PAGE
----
The New Jersey Board of Public Utilities (BPU) has denied a settlement agreement between Fishermen’s Energy and the New Jersey Division of Rate Counsel (DRC), causing the developer to push back the planned commercial operation date for its pilot project.
The BPU’s decision represents a major blow for Fishermen’s Energy, which is planning to use New Jersey’s offshore renewable energy certificates (ORECs) to support the financing and construction of its Atlantic City Windfarm, a 25 MW pilot project located off the coast of Atlantic City.
The ORECs are part of the New Jersey Offshore Wind Economic Development Act (OWEDA), which was introduced as part of Gov. Chris Christie’s Energy Master Plan.
The act directs the BPU to develop an OREC program to support at least 1,100 MW of generation from qualified offshore wind projects. OWEDA also authorizes the BPU to accept applications for qualified offshore wind projects; sets forth the criteria to be used by the BPU in reviewing the projects’ applications; and authorizes OWEDA to provide up to $100 million in tax credits for qualified wind energy facilities in wind energy zones.
According to a BPU spokesperson, the staff took issue with certain elements of the Fishermen’s Energy proposal. To meet OWEDA criteria, applicants – among other provisions- must submit a complete application, demonstrate access to financing and prove that the project provides net economic benefits for the state.
The spokesperson says BPU staff were concerned about a $19.2 million shortfall that New Jersey ratepayers would be forced to shoulder if federal incentives, such as the investment tax credit or grants from the U.S. Department of Energy, do not materialize.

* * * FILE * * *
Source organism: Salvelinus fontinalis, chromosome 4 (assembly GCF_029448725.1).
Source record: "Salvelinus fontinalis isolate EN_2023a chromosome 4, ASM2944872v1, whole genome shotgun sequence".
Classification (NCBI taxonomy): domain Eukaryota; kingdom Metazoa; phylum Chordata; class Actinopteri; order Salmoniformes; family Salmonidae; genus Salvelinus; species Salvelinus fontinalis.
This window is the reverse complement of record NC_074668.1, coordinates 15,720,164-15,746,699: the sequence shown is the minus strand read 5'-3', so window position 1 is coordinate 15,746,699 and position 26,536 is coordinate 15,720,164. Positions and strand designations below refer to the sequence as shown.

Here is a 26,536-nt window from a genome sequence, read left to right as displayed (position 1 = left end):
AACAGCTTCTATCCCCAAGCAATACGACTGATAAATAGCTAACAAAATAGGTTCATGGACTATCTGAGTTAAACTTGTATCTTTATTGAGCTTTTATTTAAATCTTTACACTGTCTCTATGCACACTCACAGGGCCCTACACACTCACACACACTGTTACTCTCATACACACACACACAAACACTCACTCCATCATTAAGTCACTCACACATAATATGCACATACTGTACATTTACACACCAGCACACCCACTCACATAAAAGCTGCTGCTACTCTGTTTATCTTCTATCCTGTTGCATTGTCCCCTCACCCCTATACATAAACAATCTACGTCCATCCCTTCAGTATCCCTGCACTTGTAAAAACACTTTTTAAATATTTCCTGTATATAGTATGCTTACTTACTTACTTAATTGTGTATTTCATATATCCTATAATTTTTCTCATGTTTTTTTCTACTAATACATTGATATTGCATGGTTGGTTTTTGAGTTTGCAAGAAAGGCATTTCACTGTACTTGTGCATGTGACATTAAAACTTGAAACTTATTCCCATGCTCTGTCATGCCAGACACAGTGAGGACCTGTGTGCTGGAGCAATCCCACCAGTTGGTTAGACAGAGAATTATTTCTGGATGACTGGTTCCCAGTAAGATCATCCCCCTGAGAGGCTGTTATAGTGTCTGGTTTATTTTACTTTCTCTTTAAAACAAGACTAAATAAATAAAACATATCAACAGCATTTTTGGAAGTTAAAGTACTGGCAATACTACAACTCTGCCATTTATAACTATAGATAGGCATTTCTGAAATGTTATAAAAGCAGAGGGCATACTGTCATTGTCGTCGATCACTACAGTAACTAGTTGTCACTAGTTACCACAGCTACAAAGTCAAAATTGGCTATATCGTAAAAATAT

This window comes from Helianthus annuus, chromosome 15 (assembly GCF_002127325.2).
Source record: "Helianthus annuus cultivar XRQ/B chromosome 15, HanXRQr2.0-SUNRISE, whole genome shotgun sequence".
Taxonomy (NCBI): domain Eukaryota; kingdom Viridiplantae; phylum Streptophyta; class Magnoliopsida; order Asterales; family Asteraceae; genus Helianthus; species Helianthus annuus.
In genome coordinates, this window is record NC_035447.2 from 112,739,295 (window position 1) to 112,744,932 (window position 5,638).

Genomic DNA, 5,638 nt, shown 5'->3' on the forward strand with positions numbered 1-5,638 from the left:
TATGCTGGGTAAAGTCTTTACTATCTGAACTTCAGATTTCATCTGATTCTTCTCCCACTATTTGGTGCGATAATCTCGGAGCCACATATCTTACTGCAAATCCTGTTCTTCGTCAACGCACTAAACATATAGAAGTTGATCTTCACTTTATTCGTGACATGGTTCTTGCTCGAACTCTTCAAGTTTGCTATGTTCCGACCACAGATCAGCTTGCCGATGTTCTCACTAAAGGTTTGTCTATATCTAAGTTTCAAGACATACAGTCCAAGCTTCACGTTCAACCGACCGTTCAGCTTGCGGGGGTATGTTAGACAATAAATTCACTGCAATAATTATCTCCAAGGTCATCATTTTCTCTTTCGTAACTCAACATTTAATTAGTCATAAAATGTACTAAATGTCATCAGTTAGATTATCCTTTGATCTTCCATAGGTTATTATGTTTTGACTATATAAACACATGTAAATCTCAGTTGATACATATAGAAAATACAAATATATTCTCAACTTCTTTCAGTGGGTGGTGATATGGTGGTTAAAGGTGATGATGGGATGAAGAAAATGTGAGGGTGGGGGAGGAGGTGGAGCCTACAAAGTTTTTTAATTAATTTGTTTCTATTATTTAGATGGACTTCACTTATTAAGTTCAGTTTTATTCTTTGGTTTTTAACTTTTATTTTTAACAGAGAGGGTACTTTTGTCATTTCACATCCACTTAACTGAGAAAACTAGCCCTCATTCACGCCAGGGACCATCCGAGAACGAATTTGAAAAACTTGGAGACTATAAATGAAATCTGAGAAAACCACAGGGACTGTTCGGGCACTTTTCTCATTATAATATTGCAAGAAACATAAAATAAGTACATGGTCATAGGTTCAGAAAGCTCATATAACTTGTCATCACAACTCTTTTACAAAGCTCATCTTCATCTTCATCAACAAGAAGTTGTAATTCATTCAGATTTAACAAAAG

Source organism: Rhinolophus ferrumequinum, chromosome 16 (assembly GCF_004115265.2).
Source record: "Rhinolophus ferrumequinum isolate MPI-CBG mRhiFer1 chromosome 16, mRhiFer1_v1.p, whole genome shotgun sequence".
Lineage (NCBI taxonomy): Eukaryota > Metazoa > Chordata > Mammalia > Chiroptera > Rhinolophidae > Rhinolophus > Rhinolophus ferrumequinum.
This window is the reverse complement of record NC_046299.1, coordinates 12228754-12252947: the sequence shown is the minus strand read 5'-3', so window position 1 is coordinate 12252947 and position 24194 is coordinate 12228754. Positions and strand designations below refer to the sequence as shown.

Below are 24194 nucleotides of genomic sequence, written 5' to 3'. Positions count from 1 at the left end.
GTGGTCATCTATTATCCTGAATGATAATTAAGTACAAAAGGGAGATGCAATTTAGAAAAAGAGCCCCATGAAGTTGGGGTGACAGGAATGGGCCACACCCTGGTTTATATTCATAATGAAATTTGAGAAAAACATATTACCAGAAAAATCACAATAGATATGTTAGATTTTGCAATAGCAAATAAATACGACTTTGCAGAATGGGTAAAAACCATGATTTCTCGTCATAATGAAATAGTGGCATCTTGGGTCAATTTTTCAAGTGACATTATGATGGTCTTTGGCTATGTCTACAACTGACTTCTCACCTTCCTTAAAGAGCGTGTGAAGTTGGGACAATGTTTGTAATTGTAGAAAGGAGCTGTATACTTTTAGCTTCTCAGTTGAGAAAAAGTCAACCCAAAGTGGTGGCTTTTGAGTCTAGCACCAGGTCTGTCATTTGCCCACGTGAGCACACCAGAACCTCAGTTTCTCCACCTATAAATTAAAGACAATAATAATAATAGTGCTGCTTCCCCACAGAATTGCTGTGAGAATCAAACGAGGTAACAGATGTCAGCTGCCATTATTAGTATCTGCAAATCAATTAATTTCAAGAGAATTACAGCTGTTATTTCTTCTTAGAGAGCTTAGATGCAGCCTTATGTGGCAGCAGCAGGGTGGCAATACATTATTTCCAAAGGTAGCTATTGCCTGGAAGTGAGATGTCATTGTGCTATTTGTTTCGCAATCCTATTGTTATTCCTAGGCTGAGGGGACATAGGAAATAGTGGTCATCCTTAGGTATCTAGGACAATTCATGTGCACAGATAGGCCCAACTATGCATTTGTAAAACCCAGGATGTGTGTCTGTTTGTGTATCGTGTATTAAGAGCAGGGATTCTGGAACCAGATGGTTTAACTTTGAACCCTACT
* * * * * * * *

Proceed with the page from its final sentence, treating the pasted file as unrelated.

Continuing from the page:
The DRC, which represents ratepayers in the setting of electricity rates, initially opposed the Fishermen’s project, saying it was too costly. However, in a $187 million deal reached with the developer, the settlement featured a reduction in the wind farm’s projected rates, therefore lowering costs and lessening potential impact to ratepayers.
The BPU board of directors is expected to formally issue a ruling later this week.
“Fishermen’s Energy is very disappointed by the NJ Board of Public Utilities’ decision to not approve the settlement,” said Chris Wissemann, CEO of Fishermen’s Energy, in a statement. The developer also says it plans to continue working with the BPU to help make the project successful.
Jim Lanard, president of the Offshore Wind Development Coalition, says the two parties could still resolve their issues.
“While the NJ Board of Public Utilities rejected a set of stipulations between Fishermen’s Energy and the Rate Council, the board itself has directed its staff to continue discussions with Fishermen’s,” he tells NAW. “This is a good sign and gives both parties the opportunity to find common ground. Fishermen’s has made significant progress since its first submission to the board, and the gap between the parties can be closed.”
Nonetheless, rather than achieving a commercial operation date in 2014 – which the project developer had hoped – Fishermen’s is delaying the expected date of commercial operation until fall 2015.
If the pilot project is successful, Fishermen’s Energy intends to build a larger offshore wind farm, Fishermen’s Offshore New Jersey, a 330 MW wind farm located in federal waters.